Number is Space.

Geometry to Understand the World Around


Arithmetic is an integral part of a child’s early learning. As children grow older, they naturally feel challenged to learn new things and explore the abilities of their minds in order to be well-rounded adults. Through time, the study of arithmetic has lead to a number of specializations that make up the world we live in today. Architects, engineers and a number of other professionals now depend on aspects of geometry in order to be effective in their field of work.

Geometry is an area within mathematics that focuses its studies on the shape, position and size of figures in relation to space. In geometry, there are certain aspects that need to be considered, no matter what the approach is or who is working on a problem, such as dimension and symmetry of the figures in question. Its study can be traced back to the 6th century BC and a number of different ways to study it have been created and modified over the years.

Practical geometry studies areas, volumes and general measurements, such as the circumference of a circle, the area of a square or the volume of a pyramid. This is attributed to Thales, who started applying it by comparing certain figures to others he had already calculated. Axiomatic geometry, Euclid’s creation, talks about axioms, points, lines and planes. It is a simpler approach with a very rigorous idea.  Geometry of position is the study of the relative position of figures and their spatial relations, and which led to a series of questions that helped improve knowledge on the subject of geometry in general.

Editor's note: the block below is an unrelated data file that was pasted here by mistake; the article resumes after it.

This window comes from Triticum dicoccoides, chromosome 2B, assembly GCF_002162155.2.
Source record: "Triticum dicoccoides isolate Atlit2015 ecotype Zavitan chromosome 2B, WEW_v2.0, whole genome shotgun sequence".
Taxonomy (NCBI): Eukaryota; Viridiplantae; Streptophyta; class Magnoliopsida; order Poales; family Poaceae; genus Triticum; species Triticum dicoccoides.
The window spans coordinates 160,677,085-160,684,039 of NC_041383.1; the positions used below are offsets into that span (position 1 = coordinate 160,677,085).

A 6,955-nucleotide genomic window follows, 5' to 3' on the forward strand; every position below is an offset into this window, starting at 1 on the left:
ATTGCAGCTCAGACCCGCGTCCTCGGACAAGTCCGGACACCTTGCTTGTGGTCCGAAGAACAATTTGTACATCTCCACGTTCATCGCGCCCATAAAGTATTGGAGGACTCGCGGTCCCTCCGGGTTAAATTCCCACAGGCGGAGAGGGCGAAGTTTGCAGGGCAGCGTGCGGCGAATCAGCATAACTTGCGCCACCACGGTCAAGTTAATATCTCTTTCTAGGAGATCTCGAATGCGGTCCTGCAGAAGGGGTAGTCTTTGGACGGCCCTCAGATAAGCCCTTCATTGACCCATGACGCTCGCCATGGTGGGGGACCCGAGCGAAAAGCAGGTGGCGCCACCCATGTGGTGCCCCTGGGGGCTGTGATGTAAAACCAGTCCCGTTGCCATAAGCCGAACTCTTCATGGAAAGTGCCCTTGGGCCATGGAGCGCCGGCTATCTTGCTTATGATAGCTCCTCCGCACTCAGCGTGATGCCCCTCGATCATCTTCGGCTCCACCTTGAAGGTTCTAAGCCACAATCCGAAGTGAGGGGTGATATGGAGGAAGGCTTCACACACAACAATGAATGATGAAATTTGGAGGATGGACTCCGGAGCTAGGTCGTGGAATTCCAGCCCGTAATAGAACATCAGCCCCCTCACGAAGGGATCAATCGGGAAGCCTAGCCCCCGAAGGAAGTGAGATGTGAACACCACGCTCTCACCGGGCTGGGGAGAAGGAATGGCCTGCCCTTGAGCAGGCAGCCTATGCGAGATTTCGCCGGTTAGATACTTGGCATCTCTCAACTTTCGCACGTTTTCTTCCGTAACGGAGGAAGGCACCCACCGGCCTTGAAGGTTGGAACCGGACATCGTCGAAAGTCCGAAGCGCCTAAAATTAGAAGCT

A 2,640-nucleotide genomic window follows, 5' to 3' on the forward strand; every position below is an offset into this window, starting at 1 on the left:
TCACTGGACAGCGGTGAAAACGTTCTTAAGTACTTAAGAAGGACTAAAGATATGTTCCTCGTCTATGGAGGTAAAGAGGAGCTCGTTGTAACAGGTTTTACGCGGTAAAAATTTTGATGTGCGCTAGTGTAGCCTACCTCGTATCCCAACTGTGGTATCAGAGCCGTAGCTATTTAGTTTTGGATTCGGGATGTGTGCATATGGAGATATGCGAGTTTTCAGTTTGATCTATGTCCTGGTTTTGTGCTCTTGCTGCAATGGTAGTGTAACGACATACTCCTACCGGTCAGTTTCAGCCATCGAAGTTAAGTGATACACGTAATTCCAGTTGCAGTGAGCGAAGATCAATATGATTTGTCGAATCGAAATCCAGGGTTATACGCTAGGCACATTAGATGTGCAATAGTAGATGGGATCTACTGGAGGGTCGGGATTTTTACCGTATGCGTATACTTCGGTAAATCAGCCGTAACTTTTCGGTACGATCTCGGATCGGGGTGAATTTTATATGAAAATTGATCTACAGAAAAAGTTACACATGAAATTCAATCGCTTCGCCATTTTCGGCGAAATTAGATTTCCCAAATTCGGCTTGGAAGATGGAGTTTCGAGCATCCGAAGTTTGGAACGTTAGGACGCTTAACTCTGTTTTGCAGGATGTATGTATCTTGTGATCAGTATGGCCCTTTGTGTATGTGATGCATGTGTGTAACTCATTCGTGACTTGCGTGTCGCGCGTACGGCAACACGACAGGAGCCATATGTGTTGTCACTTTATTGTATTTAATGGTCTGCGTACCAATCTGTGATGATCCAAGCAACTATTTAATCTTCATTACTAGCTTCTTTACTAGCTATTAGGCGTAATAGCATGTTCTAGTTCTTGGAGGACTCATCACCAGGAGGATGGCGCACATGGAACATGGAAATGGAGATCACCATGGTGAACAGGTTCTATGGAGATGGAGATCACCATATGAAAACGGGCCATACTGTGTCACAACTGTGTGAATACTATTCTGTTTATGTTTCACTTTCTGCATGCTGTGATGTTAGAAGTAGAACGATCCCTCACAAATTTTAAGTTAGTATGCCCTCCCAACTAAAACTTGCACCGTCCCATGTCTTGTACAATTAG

Geometry is one of the main disciplines of the Quadrivium, the higher division of the liberal arts. Liberal arts were taught in medieval universities as a way to prepare students for professions such as medicine and philosophy. The Quadrivium included arithmetic, music and astronomy, aside from geometry. The Trivium, the lower division of the liberal arts, consisted of logic, grammar and rhetoric. These studies provided students with general information on language and the vast and yet unexplored world around them.

As the second discipline of the Quadrivium, geometry helped students understand the world around them and gain the necessary knowledge about space matters in order to be able to create a physical solution for a problem. It gave them a different understanding of how things were structured and how they work, and ways to compare certain things with others. Although it was not so easy to understand how it can be applied further on, geometry became one of the pillars that would lead them to study things that are much more complicated. It is closely related to astronomy and it helped students understand this mathematical science better.

Recent findings show that physicists connect geometry as a vital aspect of the string theory. This attempt on unifying the four universal forces – gravity, the weak nuclear force, the strong nuclear force and electromagnetic force – into one theory holds geometry as its underlying connecting factor. Scientists strongly believe that there is a possibility of making predictions about the physical world through this string theory, of which geometry is a vital part of.